Bambara love poem
ߌ ߖߌ߬ߦߊ ߡߍ߲ ߓߍ߫ ߘߎ߬ߓߊ߬ߟߋ߲ ߘߐ߫
ߏ߬ ߦߋ߫ ߒ ߧߊ߫ ߛߞߎ߬ ߘߎߡߊ߲ ߠߋ߬ ߦߋ߫߸
ߣߴߌ ߦߴߌ ߟߞߊߟߌߦߊ ߊ߬ ߓߍ߫ ߕߎߣߎ߲߫،
ߒ ߓߍ߫ ߒ ߘߟߊߓߊ߲߫ ߞߍ ߞߏ߫ "ߒ ߓ ߓߴߌ ߝߍ"
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Bamanankan in n'ko writing
Bamanankan love poem, in the n'ko writing, conceived by Solomana Kante in 1949 to transcribe Mandingo languages. This Bambara (Bamanakan, Bamana, Bamanankan, Bamako, Standard Bambara, Wasuu, Beledugu, Ganadugu, Eastern Maninkakan, Wassulu, Wassulunka, Wassulunke, Wasulu, Wasulunkakan, San, Segou, Sikasso, Somono) poem from Mali is in a mande language, one of the four languages of the linguistic continuum of Mandingo languages. 5 million Africans use this vehicular and commercial language in West Africa.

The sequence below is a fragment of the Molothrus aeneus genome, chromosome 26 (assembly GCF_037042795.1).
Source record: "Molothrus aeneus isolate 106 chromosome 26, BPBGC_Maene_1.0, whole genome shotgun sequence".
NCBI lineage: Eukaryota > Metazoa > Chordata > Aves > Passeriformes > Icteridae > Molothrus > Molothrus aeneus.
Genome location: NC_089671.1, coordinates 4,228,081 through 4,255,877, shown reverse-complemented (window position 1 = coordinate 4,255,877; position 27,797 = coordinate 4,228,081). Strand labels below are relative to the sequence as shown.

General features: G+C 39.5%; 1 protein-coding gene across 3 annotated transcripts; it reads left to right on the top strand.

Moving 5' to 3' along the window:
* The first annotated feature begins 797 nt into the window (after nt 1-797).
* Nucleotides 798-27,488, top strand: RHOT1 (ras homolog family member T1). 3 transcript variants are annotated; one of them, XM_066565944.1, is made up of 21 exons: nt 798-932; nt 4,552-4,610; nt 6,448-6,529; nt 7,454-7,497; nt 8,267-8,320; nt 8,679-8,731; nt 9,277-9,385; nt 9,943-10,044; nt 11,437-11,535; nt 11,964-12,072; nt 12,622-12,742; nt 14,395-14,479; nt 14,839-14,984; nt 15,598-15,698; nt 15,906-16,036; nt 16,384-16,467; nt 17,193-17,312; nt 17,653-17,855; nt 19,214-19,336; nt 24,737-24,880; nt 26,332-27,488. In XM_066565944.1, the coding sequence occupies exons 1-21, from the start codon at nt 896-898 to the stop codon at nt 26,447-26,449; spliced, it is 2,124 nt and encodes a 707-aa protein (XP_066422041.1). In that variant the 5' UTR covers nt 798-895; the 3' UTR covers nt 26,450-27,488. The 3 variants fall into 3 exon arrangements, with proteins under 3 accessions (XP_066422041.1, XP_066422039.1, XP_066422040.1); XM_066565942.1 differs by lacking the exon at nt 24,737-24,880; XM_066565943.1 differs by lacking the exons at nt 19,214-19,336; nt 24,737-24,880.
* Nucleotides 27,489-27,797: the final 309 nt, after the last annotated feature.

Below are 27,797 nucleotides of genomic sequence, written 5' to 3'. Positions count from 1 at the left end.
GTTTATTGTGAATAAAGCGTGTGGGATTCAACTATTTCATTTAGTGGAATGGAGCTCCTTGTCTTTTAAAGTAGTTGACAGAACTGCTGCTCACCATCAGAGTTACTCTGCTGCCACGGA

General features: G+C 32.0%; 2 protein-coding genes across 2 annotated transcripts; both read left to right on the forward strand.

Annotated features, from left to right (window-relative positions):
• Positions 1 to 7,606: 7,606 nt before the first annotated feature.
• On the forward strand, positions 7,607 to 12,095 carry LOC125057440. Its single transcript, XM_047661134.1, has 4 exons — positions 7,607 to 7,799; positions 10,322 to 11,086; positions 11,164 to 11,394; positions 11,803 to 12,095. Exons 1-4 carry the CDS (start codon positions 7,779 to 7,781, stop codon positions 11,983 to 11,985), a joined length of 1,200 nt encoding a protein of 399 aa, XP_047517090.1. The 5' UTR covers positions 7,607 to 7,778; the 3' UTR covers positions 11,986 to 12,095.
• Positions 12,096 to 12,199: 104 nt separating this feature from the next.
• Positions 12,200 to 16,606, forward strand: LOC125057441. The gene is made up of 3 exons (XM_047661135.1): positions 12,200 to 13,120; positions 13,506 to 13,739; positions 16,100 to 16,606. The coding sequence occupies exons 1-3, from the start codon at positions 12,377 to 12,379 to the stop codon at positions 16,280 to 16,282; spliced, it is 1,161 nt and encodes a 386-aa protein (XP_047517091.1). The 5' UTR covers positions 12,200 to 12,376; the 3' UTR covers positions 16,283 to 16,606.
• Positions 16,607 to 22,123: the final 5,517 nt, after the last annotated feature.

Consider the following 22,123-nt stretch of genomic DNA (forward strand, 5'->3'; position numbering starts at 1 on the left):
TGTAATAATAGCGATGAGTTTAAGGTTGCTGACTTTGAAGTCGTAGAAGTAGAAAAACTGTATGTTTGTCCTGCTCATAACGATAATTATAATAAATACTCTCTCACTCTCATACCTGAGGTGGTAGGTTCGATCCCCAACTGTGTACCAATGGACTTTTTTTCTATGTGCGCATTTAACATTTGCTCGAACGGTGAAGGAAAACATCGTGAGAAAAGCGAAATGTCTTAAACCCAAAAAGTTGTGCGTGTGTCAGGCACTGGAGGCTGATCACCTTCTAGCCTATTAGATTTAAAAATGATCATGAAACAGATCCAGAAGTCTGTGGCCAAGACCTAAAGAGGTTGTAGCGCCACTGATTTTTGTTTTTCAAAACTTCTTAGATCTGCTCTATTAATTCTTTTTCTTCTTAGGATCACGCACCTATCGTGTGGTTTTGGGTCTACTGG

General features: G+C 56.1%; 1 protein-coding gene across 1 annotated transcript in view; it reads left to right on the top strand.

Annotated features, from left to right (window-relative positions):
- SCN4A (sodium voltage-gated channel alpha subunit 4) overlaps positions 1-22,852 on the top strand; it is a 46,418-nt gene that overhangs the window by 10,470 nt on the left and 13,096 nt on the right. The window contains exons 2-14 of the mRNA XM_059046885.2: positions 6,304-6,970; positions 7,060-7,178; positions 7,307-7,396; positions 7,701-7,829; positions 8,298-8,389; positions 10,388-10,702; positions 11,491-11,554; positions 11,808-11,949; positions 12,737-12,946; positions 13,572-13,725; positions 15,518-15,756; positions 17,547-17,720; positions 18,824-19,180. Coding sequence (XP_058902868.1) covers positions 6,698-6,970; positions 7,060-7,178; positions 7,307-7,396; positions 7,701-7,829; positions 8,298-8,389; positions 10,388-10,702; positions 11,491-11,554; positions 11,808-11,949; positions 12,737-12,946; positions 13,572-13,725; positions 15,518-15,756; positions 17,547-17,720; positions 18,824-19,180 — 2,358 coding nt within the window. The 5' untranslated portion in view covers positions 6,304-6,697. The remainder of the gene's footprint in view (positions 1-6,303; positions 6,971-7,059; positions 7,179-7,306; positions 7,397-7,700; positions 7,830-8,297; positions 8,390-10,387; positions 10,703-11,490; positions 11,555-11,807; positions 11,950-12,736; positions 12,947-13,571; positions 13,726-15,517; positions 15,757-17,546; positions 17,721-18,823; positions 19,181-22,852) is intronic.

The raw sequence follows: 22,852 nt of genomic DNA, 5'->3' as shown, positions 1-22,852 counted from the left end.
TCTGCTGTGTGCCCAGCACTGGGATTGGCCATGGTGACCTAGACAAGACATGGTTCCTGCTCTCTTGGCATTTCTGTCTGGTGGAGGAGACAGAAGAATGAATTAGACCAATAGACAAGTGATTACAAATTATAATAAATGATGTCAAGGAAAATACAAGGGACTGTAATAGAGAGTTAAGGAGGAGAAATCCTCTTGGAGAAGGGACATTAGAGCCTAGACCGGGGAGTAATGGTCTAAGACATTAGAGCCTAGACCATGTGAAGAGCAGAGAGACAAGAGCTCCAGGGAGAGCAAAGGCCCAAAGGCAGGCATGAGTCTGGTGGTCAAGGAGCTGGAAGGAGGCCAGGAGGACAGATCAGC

Bambara is the main language of Mali, it is the mother tongue of half of Malians, and the second language of almost everyone else. It is of course one of the four Mandingo languages, four languages close enough to be intercomprehensible. The other three are : Dioula (jula) which is spoken in Burkina-Faso and Ivory Coast, Malinké (Maninka) mainly spoken in Guinea, and Mandinka, the main language of The Gambia, also spoken in Senegal and in Guinea Bissau.
The Bambaras, vassalized by the Fulani of the Macina, constituted two kingdoms (Kaarta and Ségou) which were destroyed in the 19th century by the Toucouleurs. Farmers and sedentary, they were grouped in villages, whose chief, master of the earth, was the dean of the founding lineage. Their society was patrilineal and patrilocal; In addition, men were organized in age class. Initiatory societies such as the komo, aimed to transmit esoteric knowledge and educate man. Among the Bambara, the theater holds an important place in the oral expression, the "koteka of Bamako" willingly satirical, carries a social critic.